GLENN: Rich, I would venture to say something about the kind of schooling we have and might have for a socialist future. If schooling is an aspect of the 'real movement of society' (communism), then what does this entail? I would argue that there are at least three moments within this movement. First, in relation to capitalist schooling, and in what some such as Geraldine Thorpe here in England have called education in the transitional epoch, the key point is critique. This would be the critique of capitalist society, its forms of schooling and training, its markets, and so on. This first moment attempts to push to the fore the negativity of all that passes for the 'positive' in capitalist society, especially in education and training. For example, mainstream education researchers and theorists here in the UK are all too quick to grasp the latest 'good idea' emanating from Policyland: the learning society, social capital, personalised learning and so on. Though under New Labour there have been so many of these a reluctant scepticism has developed. But this misses the point. These policies sound appealing in a way. Who could be against lifelong learning, for example? But in capitalist society these 'good ideas' can only ever be perverted and inverted moments (the opposite) of what they purport to represent. Thus, as I have explained in the case of lifelong learning, in capitalist society this is transformed into a kind of 'learning unto death' in the form of labour-power production. So, the moment of critique is essential - and we need to encourage our students to be critical of all aspects of society. But if critique was all we had to offer, that would be insufficient. And for the second moment Rich, I would like to draw on something that you mentioned earlier, and which Peter McLaren (2000) has talked about in relation to Paulo Freire: love - which I think, in its broadest sense, must be linked to human needs. An education for the future must be about meeting human needs: not just of the students, but also of the communities in which they live, and beyond. Of course, we must be on our guard that these needs are expressed and considered in truly democratic sites and that students' and teachers' efforts to meet them are not hijacked by capital or the state. But this may be less of a danger if the state has been smashed already and capital is a battered social force, on the wane! Yet I would not want people to get the impression that the education of the future is just about critique and educating to meet, and in fact meeting, human needs. It must not be entirely negative nor self-sacrificial, but should also point to the realm of freedom - the freedom that Marx was talking about in his brief sketch of the communist impulse in the Economic and Philosophical Notebooks of 1844. The education of the future has also to speak to desires, wants and dreams.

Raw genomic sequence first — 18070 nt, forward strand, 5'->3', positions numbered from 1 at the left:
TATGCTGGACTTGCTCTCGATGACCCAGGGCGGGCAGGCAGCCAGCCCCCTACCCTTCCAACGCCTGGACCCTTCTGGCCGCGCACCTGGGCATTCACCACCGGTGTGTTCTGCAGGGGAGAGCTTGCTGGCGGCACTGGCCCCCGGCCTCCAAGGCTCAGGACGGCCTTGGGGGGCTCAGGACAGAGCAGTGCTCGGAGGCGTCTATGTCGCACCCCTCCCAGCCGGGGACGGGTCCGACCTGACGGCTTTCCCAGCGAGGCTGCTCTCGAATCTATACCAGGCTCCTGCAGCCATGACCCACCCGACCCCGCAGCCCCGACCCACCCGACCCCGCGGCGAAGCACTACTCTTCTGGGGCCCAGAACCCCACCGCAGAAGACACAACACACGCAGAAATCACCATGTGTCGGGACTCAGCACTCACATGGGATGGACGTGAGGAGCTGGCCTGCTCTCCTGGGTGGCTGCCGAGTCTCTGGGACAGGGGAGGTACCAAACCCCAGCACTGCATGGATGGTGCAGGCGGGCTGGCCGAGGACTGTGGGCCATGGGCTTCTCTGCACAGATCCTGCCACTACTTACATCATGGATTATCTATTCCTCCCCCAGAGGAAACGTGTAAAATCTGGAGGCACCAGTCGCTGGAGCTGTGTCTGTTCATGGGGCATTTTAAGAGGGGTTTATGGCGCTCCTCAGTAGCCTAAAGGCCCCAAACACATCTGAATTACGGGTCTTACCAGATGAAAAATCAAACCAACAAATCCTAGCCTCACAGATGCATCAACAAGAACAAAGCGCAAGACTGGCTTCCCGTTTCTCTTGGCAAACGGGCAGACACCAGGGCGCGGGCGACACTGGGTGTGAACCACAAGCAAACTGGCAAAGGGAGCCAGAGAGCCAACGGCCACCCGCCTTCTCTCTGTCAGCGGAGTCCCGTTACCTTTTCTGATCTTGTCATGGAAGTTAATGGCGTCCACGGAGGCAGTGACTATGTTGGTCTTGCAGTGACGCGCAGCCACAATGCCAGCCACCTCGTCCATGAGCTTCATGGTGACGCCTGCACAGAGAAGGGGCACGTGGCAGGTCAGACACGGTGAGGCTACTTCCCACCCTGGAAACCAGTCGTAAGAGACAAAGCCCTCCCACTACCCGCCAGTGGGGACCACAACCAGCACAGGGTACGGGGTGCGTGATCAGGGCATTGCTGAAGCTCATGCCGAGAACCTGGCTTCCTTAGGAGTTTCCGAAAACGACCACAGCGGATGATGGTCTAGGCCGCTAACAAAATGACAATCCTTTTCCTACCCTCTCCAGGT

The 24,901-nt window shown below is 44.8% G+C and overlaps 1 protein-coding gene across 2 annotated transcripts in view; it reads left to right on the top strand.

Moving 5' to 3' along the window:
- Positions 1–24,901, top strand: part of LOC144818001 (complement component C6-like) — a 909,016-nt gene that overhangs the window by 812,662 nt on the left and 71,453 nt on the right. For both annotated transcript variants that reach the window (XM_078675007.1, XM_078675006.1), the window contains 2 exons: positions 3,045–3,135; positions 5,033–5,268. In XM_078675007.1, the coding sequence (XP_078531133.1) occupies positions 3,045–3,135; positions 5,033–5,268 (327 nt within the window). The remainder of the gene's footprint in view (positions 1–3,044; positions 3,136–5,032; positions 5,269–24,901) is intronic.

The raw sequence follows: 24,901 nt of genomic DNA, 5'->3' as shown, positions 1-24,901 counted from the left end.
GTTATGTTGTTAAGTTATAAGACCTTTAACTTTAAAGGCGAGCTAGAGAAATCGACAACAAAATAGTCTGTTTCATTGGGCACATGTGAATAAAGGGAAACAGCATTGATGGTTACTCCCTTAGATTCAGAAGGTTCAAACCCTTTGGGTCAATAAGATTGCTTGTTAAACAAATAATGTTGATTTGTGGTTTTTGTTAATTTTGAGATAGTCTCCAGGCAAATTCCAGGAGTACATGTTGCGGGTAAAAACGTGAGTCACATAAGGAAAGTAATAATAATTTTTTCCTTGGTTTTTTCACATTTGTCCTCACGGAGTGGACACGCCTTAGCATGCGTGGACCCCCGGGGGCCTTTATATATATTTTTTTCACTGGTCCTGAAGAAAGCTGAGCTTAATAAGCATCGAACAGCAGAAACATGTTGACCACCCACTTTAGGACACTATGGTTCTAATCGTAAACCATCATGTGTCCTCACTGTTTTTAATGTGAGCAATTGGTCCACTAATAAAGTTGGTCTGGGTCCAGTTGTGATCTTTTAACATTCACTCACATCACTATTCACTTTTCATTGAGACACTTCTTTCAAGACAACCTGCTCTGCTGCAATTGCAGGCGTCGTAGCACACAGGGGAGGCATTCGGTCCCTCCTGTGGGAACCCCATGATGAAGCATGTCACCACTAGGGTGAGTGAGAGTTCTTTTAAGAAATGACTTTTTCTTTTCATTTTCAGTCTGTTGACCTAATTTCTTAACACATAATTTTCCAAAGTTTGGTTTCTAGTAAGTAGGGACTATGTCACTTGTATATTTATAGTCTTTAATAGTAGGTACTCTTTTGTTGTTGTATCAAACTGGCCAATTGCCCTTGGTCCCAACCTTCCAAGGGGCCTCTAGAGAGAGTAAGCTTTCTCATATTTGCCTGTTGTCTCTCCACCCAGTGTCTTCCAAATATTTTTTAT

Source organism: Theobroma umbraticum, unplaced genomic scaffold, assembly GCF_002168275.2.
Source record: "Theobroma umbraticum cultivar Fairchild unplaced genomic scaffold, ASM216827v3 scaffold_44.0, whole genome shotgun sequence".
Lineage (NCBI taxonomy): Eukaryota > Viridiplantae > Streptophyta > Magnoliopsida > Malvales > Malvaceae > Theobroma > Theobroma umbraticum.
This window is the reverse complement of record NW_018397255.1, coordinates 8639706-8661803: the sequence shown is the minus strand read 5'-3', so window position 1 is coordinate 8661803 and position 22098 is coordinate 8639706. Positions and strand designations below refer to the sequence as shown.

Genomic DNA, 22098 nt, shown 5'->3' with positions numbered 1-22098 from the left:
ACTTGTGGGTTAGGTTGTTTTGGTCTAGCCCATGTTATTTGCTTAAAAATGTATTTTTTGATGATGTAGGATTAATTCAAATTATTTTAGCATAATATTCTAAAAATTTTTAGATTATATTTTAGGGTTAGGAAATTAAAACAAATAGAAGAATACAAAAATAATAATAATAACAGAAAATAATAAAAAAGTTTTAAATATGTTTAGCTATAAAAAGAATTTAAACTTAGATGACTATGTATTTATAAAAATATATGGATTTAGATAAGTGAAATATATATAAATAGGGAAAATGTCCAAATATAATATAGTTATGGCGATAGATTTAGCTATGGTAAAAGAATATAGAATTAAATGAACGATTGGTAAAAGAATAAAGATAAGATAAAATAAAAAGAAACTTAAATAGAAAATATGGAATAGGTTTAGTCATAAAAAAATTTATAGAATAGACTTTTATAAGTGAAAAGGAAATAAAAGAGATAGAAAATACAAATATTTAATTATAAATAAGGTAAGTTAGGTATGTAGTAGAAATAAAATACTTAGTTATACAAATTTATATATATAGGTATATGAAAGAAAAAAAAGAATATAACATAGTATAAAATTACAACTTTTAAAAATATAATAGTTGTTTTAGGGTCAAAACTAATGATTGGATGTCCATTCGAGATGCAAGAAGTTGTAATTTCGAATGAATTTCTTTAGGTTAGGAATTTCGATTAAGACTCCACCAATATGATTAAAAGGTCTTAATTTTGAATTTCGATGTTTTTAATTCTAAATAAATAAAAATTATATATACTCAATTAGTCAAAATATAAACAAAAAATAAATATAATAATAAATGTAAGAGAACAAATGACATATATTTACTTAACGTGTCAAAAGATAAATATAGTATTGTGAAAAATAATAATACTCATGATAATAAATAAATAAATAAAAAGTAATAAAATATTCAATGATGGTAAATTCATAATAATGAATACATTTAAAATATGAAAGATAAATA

RICH: Critique (through negation), love, and the realm of freedom; that is not only a fine ground for any classroom, but for revolution. In our current epoch, resistance and the revolutionary struggle are key to freedom, and to understanding. So, as you say, these moments work in relationship to each other, to the whole of capitalism, and they can operate in similar ways in the everyday classroom as well.